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Reviews » DVD Video Reviews » Doctor Who: Remembrance of the Daleks
Doctor Who: Remembrance of the Daleks
BBC Worldwide // Unrated // March 2, 2010
List Price: $24.98 [Buy now and save at Amazon]
Review by John Sinnott | posted April 11, 2010 | E-mail the Author
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The Show:
 
The 25th Season of Doctor Who kicked off with one of the best Sylvester McCoy adventures featuring his most popular foes, the Daleks.  With a new companion, Ace, and a fairly large budget, the story was pretty exciting and had a lot for fans to enjoy, along with several flaws and plot holes that irritatingly make it less than it could have been.  The story was originally released in the US in 2002, but this newly restored version boasts a new set of bonus features. 
 


So, why re-release this story when there are so many adventures that haven't arrived on DVD yet?  The answer is a bit convoluted.  Originally released in the UK in 2001, Remembrance of the Daleks was one of the first Doctor Who releases, and there were some mistakes made in the restoration:  some special effects were left out, and (through no fault of the restoration team) a pair of Beatles songs had to be replaced due to rights issues.  The missing SFX shots were quickly replaced for the Region 1 release (in 2002) but the fans living in the UK had to live with the flawed first release. 
 
Flash forward to 2007.  The Restoration Team, not happy with their first attempt at this story, starts from scratch and restores the whole thing again for a big Davros boxed set (that was sadly never released in the US.)  Not only are they able to fix the SFX cockup, but due to a new blanket agreement, they can include the Beatles songs!  In 2009 this new edition is released by itself in the UK.  Across the pond, we have to wait until 2010 to get the new version, but, since the licensing agreement with the Beatles is only good for the UK, the two songs by the Fab Four are replaced with cover versions.  The upshot is that now Region One buyers can get the updated image restoration, but it's still not totally perfect.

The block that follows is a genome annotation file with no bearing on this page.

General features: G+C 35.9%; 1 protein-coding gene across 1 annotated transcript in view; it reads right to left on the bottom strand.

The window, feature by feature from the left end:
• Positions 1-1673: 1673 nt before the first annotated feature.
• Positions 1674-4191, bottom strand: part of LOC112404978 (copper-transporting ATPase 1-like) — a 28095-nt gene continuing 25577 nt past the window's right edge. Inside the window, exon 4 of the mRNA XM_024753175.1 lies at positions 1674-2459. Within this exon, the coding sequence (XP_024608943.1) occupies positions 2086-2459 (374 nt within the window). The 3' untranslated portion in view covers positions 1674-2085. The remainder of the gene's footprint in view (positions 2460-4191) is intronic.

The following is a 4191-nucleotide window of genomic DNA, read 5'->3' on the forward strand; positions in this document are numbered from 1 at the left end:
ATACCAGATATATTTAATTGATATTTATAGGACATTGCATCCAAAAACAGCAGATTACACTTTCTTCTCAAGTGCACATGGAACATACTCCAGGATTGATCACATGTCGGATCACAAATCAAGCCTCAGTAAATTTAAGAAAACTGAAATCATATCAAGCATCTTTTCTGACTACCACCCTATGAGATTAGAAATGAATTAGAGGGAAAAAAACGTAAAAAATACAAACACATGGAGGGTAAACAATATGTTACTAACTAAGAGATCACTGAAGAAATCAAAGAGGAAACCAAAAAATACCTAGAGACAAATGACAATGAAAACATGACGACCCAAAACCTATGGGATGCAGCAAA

As for the story itself, it's a great adventure that unfortunately has some major flaws.  Landing in London in 1963 (very soon after he originally left in the very first episode) the Doctor (Sylvester McCoy) and Ace (Sophie Aldred) run into some military scientists investigating a magnetic anomaly.  They're soon called off to an old junk yard where a Dalek is held up, having killed a soldier.  With a lot of help from the Doctor the single Dalek is disposed of, but that's only the tip of a much larger plan.  The Daleks are looking for The Hand of Omega, a Gallifreyan device that was instrumental in letting that race gain control of time.  It was something that the Doctor left on Earth when he abruptly left back in November of 1963, and now he's returned just in time to claim it before the Daleks do. 
 
The plot is made more interesting by the fact that there are actually two Dalek groups after the Hand, the silver Daleks lead by the Dalek Emperor, and a faction of renegade Daleks, creatures that have not evolved as far as their shiny counterparts.  These two groups are in a war, and both hope to get the Hand in order to give them a distinct advantage over their enemy.  Of course the Doctor knows where the Hand is, but he's not eager to stop the Daleks from taking it... as a mater of fact, that's exactly what he wants.
 


There's a lot to like about this serial, and I'll start with that.  Writer Ben Aaronovitch did a good job making the Doctor's character darker and even a bit mysterious, and threw in a lot of small jokes that fans will enjoy without making it too obvious.  (The junkyard is the same one (though misspelled) that the Tardis was originally discovered in during An Unearthly Child, the school at the heart of the mystery is the same one Susan Foreman was attending, etc.)  If you're not a big fan and don't know the history, you'll miss the jokes but not be confused at all.  They're subtle and fit in with the story.  And, most of all, we finally see a Dalek levitate up a flight of stairs!! Woo-hoo.